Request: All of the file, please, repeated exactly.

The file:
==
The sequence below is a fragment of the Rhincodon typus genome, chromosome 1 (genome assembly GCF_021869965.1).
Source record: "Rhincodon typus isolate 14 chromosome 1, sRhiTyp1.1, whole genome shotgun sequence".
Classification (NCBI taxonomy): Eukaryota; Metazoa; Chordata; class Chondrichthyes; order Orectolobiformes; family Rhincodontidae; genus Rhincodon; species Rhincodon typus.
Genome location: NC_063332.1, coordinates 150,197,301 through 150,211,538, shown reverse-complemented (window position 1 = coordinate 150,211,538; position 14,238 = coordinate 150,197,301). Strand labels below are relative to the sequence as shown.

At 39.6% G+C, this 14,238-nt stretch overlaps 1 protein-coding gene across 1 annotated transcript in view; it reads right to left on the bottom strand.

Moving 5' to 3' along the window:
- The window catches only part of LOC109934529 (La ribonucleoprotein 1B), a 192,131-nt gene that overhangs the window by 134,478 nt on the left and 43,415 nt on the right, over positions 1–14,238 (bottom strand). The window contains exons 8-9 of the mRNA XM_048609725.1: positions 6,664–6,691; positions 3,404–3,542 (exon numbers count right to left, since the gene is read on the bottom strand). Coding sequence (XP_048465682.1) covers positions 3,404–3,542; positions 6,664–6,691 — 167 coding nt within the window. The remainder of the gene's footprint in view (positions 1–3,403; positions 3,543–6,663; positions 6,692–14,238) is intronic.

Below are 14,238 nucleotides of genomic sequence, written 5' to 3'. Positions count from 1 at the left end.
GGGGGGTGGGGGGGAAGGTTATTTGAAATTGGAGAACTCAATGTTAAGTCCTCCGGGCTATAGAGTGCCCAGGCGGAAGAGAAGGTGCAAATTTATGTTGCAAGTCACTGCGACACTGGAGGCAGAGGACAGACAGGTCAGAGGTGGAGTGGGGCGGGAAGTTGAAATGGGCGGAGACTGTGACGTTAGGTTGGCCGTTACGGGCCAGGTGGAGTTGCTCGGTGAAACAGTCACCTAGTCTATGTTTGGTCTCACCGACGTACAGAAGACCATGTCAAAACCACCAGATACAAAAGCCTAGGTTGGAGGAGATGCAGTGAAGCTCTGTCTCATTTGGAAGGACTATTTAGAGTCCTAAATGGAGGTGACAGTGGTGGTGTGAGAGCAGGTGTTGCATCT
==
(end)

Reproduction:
The sequence below is a fragment of the Rhincodon typus genome, chromosome 1 (genome assembly GCF_021869965.1).
Source record: "Rhincodon typus isolate 14 chromosome 1, sRhiTyp1.1, whole genome shotgun sequence".
Classification (NCBI taxonomy): Eukaryota; Metazoa; Chordata; class Chondrichthyes; order Orectolobiformes; family Rhincodontidae; genus Rhincodon; species Rhincodon typus.
Genome location: NC_063332.1, coordinates 150,197,301 through 150,211,538, shown reverse-complemented (window position 1 = coordinate 150,211,538; position 14,238 = coordinate 150,197,301). Strand labels below are relative to the sequence as shown.

At 39.6% G+C, this 14,238-nt stretch overlaps 1 protein-coding gene across 1 annotated transcript in view; it reads right to left on the bottom strand.

Moving 5' to 3' along the window:
- The window catches only part of LOC109934529 (La ribonucleoprotein 1B), a 192,131-nt gene that overhangs the window by 134,478 nt on the left and 43,415 nt on the right, over positions 1–14,238 (bottom strand). The window contains exons 8-9 of the mRNA XM_048609725.1: positions 6,664–6,691; positions 3,404–3,542 (exon numbers count right to left, since the gene is read on the bottom strand). Coding sequence (XP_048465682.1) covers positions 3,404–3,542; positions 6,664–6,691 — 167 coding nt within the window. The remainder of the gene's footprint in view (positions 1–3,403; positions 3,543–6,663; positions 6,692–14,238) is intronic.

Below are 14,238 nucleotides of genomic sequence, written 5' to 3'. Positions count from 1 at the left end.
GGGGGGTGGGGGGGAAGGTTATTTGAAATTGGAGAACTCAATGTTAAGTCCTCCGGGCTATAGAGTGCCCAGGCGGAAGAGAAGGTGCAAATTTATGTTGCAAGTCACTGCGACACTGGAGGCAGAGGACAGACAGGTCAGAGGTGGAGTGGGGCGGGAAGTTGAAATGGGCGGAGACTGTGACGTTAGGTTGGCCGTTACGGGCCAGGTGGAGTTGCTCGGTGAAACAGTCACCTAGTCTATGTTTGGTCTCACCGACGTACAGAAGACCATGTCAAAACCACCAGATACAAAAGCCTAGGTTGGAGGAGATGCAGTGAAGCTCTGTCTCATTTGGAAGGACTATTTAGAGTCCTAAATGGAGGTGACAGTGGTGGTGTGAGAGCAGGTGTTGCATCT